The successful entrance into a new company and position brings new challenges and responsibilities. That includes the appropriate education and experiences, as well as the right appearance and skills. Most of the companies look for well-rounded talents who fit in the company's profile and match the job description. Human resources does the leg work and screens out the bad apples to reach the best candidate for a job. But this is not the end, in fact, it is the start. The start of a new career indicates making the right impression and doing the job right, but in addition it means to 'play the game'.
What is office politics and how is it played? Office politics are an existent tool within a company, a tool to get to know others and ourselves. As the words imply, it is about politics in an office environment and the actors are the employees of all levels, starting from the bottom of the hierarchy pyramid up to the top, including the boss. The mission and values of a company are usually embraced in office politics, and if one adheres to it, success might follow. In addition, office politics include human dynamics and emotions (Dobson & Dobson, 2001). This makes it tricky because different personalities and competing goals often clash and resources, such as people or promotions might be scarce.
A milestone of office politcs can be 'to be ahead of the game', to identify the company's and our own principles and goals, be involved in the process, establish a network and be true to ourselves. It is important to have some kind of power to survive, and not to participate in office politics can cost a promotion or even the job. As Dobson and Dobson (2001) point out, it is of advantage to have one or some of the '6 types of power': Role, respect, rhetoric, resources, relationship and reason/purpose (p. 12). One can reach these powers by maximizing people skills, communication skills and own performance, while maintaining integrity and ethical behavior. The authors add that "relationship building, management skills, persuasive ability and the desire for the job" may push a candidate forward (Dobson & Dobson, 2001, p. 30).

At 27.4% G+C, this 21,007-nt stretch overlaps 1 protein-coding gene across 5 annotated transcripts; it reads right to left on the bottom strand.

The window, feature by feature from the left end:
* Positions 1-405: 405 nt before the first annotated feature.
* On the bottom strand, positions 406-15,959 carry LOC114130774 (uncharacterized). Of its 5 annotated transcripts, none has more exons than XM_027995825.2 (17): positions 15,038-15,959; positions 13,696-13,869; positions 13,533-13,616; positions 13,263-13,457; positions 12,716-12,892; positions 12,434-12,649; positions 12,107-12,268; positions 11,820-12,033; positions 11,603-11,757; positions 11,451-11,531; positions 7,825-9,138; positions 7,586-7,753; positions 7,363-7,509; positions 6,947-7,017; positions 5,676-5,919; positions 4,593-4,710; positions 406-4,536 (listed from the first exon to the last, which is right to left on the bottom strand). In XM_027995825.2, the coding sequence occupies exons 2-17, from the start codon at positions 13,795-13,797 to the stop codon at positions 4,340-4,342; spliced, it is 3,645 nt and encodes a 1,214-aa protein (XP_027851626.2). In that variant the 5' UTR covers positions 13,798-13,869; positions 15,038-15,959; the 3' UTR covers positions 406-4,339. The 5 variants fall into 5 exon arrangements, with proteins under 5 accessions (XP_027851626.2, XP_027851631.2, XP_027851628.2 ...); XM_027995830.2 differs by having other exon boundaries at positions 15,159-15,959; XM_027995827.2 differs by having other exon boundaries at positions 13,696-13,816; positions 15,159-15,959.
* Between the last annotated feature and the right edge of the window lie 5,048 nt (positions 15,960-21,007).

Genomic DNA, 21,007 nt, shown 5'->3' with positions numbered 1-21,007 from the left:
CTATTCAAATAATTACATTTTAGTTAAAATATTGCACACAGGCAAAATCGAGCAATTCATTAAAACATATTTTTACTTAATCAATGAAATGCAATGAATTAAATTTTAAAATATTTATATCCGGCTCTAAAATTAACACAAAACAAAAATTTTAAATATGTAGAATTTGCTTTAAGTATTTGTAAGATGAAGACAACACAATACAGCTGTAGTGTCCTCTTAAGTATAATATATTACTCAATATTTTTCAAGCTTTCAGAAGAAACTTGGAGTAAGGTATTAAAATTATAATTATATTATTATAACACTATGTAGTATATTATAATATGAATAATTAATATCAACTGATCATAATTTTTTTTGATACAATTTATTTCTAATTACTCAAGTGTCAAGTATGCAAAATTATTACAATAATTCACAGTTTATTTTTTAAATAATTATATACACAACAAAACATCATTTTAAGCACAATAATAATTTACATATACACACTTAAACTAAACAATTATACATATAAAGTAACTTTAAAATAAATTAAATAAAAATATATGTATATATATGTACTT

In office politics, it is nice to win as a participant, but the ultimate goal should be a win-win situation. This can involve "profiling powerful individuals", while not disregarding "tooting your own horn" (Zupek, 2008). Because we are new to a company or a position, it does not mean we are the clueless rookie, but if we want to jump in quickly, it is nice to have a reliable mentor, who guides us through the 'need to know and do not attempt catalogue'. From there, we can establish useful relationships and identify role models.
A network not only gives us access to information within the company but also eventually power and influence and 'nice to have lunch partners' outside the organization. It is often advised that 'making friends' is not an option at work, but this is not entirely true. Zupek writes in her article that "not aligning too strongly with one group" is part of office politics. She explains that establishing connections across the company might be rather helpful professionally in the long-run than associating with one particular group. While this is true, it can be of advantage to have allies with whom we can share common interests, such as golfing or shooting. Of course, relationships of that particular format can be abused when it is time for promotion. A good player of office politics is loyal to the company and to himself/herself, while playing nicely with others.
Generally, it is crucial to know the waters we are swimming in, and in particular the stingy fishes and sharks. By maintaining a professional and productive work environment, an actor who "develops a personal track record as someone who gets results" as author Zupek calls it, we might survive. We can 'play the game' while still "be true to ourselves" (Zupek, 2008).
- Dobson, M. & Dobson, S. (2001). Enlightened Office Politics: Understanding, Coping With, and Winning the Game--without Losing Your Soul. New York: AMACOM Books.
- Zupek, R. (2008, March 10). Ways to win at office politics. Retrieved January 22, 2010, from http://www.cnn.com/2008/LIVING/worklife/03/10/win.office.politics/index.html